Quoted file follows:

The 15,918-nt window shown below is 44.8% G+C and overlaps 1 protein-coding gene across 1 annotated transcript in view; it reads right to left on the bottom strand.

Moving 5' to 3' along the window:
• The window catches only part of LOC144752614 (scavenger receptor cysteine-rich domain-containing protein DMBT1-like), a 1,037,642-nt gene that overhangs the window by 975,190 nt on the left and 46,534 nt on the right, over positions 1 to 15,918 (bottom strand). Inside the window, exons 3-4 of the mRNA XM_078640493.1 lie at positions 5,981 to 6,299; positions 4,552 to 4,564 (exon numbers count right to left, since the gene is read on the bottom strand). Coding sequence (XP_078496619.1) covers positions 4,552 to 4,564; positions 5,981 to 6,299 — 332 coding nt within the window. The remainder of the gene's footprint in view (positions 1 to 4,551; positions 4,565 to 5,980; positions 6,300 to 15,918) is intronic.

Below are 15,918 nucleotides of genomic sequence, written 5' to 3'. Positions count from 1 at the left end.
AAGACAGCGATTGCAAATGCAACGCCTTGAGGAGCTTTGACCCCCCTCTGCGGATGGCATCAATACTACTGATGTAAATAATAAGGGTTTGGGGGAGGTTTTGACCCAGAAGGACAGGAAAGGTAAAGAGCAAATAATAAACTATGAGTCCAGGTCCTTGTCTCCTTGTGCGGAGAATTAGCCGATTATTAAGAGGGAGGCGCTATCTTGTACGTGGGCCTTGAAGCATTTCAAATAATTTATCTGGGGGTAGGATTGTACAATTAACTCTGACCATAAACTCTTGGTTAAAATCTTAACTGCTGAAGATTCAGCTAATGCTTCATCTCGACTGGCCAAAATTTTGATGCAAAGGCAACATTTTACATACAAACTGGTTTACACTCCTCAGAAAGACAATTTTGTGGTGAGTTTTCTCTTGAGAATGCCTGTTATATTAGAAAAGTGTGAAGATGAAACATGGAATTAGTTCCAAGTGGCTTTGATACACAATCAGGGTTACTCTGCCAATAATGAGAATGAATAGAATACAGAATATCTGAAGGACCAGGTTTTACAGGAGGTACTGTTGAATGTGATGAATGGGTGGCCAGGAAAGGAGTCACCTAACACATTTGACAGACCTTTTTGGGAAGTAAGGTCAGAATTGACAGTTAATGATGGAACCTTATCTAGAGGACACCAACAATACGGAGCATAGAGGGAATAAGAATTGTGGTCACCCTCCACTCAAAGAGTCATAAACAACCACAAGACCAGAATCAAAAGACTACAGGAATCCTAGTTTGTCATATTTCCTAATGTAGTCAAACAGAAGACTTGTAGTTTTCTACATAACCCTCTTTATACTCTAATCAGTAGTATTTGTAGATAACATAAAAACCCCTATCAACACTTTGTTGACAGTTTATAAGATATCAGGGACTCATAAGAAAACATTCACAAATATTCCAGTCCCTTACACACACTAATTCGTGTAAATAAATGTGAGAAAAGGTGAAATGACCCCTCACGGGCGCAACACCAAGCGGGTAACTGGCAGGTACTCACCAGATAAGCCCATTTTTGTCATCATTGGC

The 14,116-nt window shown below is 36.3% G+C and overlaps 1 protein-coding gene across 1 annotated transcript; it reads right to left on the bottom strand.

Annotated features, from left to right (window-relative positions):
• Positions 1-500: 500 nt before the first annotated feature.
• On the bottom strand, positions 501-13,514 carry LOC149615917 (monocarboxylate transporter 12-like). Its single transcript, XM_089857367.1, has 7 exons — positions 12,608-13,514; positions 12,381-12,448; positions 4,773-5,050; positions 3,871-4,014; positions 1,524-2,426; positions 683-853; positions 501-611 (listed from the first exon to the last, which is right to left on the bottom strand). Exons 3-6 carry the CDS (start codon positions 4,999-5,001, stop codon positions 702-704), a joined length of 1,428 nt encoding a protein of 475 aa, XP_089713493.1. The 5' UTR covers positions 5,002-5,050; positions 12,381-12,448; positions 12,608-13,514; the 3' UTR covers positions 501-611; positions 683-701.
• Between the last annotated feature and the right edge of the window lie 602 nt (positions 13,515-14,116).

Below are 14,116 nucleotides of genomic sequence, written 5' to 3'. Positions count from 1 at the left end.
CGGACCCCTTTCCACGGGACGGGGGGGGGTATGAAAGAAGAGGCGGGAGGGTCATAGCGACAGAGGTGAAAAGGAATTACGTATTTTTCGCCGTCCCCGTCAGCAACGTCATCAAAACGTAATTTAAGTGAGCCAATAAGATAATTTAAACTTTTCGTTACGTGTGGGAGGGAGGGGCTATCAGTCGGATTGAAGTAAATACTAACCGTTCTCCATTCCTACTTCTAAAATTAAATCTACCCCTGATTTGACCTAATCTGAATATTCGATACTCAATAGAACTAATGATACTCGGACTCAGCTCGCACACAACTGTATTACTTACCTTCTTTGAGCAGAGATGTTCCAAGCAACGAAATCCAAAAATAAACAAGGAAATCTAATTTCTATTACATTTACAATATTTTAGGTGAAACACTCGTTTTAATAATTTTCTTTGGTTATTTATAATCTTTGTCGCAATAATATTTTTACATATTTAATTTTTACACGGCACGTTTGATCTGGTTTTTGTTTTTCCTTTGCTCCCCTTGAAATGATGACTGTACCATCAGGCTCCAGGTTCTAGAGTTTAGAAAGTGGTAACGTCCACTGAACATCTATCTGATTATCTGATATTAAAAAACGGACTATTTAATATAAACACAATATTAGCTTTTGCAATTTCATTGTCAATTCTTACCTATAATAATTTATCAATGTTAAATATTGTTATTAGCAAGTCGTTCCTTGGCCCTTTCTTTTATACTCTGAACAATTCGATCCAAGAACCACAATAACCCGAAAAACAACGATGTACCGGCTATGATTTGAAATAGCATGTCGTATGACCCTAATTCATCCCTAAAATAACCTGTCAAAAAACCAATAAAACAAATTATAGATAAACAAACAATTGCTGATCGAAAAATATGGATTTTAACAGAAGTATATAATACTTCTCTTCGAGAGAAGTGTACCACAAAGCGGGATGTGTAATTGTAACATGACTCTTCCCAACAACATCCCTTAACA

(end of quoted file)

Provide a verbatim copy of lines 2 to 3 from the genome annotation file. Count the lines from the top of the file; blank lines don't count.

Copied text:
Moving 5' to 3' along the window:
• The window catches only part of LOC144752614 (scavenger receptor cysteine-rich domain-containing protein DMBT1-like), a 1,037,642-nt gene that overhangs the window by 975,190 nt on the left and 46,534 nt on the right, over positions 1 to 15,918 (bottom strand). Inside the window, exons 3-4 of the mRNA XM_078640493.1 lie at positions 5,981 to 6,299; positions 4,552 to 4,564 (exon numbers count right to left, since the gene is read on the bottom strand). Coding sequence (XP_078496619.1) covers positions 4,552 to 4,564; positions 5,981 to 6,299 — 332 coding nt within the window. The remainder of the gene's footprint in view (positions 1 to 4,551; positions 4,565 to 5,980; positions 6,300 to 15,918) is intronic.